Character and Voice in the Poetry of Browning

Simon Petch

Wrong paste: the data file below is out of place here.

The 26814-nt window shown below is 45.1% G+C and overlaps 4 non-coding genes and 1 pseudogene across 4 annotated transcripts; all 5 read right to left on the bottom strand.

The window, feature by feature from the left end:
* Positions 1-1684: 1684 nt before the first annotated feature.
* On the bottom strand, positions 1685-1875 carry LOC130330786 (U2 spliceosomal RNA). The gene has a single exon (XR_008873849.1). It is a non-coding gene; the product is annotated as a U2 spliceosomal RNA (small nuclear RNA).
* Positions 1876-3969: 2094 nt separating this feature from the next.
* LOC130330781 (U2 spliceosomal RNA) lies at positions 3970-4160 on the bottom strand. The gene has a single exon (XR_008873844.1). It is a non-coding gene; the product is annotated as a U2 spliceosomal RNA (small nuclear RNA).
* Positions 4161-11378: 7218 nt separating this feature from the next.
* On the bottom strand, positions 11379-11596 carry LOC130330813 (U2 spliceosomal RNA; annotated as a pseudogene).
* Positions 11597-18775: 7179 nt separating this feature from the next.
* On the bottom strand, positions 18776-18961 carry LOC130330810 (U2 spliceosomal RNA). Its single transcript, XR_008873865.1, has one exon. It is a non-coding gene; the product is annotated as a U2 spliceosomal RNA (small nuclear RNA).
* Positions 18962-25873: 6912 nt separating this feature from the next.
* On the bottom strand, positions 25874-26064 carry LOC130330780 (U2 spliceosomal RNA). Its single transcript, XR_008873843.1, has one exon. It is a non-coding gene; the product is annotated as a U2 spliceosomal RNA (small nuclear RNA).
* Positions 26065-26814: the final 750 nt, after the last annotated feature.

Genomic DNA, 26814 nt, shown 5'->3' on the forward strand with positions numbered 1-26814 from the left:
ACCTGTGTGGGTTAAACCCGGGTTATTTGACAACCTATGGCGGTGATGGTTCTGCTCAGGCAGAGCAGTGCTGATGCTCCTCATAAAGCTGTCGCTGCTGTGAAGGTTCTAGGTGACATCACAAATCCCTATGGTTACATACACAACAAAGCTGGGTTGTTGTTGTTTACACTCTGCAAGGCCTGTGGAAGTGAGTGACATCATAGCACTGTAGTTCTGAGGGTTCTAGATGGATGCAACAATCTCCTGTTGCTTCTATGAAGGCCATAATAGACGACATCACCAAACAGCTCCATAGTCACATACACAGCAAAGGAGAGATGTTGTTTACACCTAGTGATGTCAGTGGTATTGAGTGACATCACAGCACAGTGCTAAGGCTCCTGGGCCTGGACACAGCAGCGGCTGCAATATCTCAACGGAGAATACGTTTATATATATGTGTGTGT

In a lecture delivered in 1953, "The Three Voices of Poetry", T. S. Eliot said that "dramatic monologue cannot create a character". As his title implies, Eliot distinguishes between three voices of poetry. The first voice is that "of the poet talking to himself-or to nobody". The second voice is that "of the poet addressing an audience", and the third "is the voice of the poet when he attempts to create a dramatic character speaking in verse". Eliot thus denies proper dramatic status to the dramatic monologue, on the grounds that the poet is likely to identify too strongly with his chosen character, whereas in stage drama the poet must invest his sympathies more prudently among a multiplicity of characters. Eliot's lecture is a highly polemical performance, which must be read in the context of his own attempt to write for the stage (an attempt which was beginning to falter in 1953), and it has some of the ironic archness we associate with the dramatic monologue: "It may be, as I have read, that there is a dramatic element in much of my early work." The lecture should also be seen as part of Eliot's systematic attempt to exorcize from his poetry the ghosts of the great Victorians, Tennyson and Browning, to silence their echoes in his own poetic voices. Nevertheless, his distinction between character and voice is worth examining for its bearing on Browning's poetry.

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